Q. My car has not been riding quite right lately so I started researching what might be the cause. From my research it seems I might need to have the shocks and struts replaced.
Why is it when I call around for prices to replace the shocks and struts on my minivan the amounts vary so much from shop to shop? Then to add insult to injury, I can buy these parts dirt cheap on the Internet. If I can buy parts that cheap why can't the shop?
A. First of all we need to begin at the beginning. That would be for me to encourage you to find a shop you can trust to take care of all your automotive needs, from oil changes to repairs. Once you have that trust relationship, you don't have to call around because your trusted shop will give you the best information and all of the possible options. This actually may be a good opportunity for you to find that shop.
I would encourage you to visit a few by actually driving over and meeting the folks. Ask them to drive your car and inspect it for you. See how you are treated and get a feel for the shop and how well it works. Is it clean and organized? Is the staff clean in uniform and professional? Are there signs for memberships to trade and community organizations, like the local chamber of commerce, the Better Business Bureau, the ASA (Automotive Service Association) and the ASE (National Institute of Automotive Service Excellence)?
There really is no way to know what is actually going on with your car without having a trained technician drive it and inspect it. Furthermore, to call shops and get prices on specific jobs really does not help you. Shop A might be giving you a price on the strut job with replacement mounting plates included and an alignment (which would be the correct way to do the job), while shop B may be just giving you a bare bones price. Which price is right?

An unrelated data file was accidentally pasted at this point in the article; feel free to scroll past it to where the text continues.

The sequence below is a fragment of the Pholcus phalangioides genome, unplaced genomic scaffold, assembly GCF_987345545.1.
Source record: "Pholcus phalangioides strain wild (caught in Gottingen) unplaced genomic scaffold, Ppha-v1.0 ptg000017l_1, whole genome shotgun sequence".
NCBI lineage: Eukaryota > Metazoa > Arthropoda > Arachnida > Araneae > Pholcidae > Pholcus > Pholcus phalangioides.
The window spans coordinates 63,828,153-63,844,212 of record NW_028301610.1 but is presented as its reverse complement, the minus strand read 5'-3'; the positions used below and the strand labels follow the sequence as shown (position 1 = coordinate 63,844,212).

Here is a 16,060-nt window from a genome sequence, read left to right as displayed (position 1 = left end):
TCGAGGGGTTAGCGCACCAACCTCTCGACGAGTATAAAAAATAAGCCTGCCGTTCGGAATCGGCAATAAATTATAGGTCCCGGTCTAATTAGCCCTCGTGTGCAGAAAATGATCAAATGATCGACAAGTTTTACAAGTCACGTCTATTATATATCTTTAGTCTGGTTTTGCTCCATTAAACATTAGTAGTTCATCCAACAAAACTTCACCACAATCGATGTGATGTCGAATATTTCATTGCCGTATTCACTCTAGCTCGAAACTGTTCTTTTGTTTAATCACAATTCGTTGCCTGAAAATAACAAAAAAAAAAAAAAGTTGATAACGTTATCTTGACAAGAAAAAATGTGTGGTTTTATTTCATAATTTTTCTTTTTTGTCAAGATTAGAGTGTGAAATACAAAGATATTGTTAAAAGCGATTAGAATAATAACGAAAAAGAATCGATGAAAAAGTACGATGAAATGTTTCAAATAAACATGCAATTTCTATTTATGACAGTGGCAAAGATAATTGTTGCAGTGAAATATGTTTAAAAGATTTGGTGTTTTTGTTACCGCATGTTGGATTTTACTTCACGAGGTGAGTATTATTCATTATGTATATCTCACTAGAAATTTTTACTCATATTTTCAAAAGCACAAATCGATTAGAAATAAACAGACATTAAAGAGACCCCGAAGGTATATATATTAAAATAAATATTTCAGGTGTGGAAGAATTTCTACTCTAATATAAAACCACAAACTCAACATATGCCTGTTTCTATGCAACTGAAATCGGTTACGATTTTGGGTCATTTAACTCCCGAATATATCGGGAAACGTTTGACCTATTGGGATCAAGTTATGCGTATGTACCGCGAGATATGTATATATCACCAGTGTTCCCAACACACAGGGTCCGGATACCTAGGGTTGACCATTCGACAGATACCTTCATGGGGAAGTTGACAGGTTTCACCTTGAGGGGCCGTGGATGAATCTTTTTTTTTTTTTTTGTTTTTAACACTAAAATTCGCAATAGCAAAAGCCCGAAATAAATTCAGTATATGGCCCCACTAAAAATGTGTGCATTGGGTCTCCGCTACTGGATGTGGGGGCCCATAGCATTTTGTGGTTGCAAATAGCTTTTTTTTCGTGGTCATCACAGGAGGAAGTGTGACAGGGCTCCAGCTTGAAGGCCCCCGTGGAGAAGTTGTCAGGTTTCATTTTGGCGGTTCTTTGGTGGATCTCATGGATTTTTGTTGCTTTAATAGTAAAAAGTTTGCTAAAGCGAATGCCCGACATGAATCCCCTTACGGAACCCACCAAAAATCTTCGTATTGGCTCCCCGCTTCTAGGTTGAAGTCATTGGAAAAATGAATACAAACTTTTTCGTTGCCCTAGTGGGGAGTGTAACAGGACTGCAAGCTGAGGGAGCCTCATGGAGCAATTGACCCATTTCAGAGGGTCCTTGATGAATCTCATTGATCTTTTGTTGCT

You won't know until they inspect the car; Shop A might actually be a better value when all is said and done. I would submit that a shop that resists giving you a price over the phone and encourages you to bring the car in for an inspection and estimate is probably the shop you want to go to first.
Finally, how would you feel if the shop that encouraged you to bring the car in for inspection -- after all the phone calls and expensive price quotes -- found something very simple causing the problem and nothing at all close to what you feared?
Let me see if I can help you with your last question about buying parts. Buying parts and hiring a shop to provide you with a service are two very different transactions.
When you hire a shop to provide you with a service, the price they are giving you is all inclusive of the part, the labor, his cost of doing business and hopefully something called profit, which will allow him to cover a warranty on the part and labor in the event something goes wrong down the road. When you are purchasing just the part, that's it, that's all you get.
The business has also factored in the things mentioned above. Sometimes clients call and want to bring in their own parts. When you do this, you undermine the shop's ability to meet his cost of doing business by forcing the parts supplier's cost structure onto the shop's cost structure, which are two totally different animals.
I hope this was helpful and I can't encourage you enough to find a shop you trust and then trust your shop!
• Douglas Automotive is at 312 S. Hager Ave., Barrington, (847) 381-0454, and 123 Virginia Road, Crystal Lake, (815) 356-0440. For information, visit douglasautomotive.com. Send questions to email@example.com.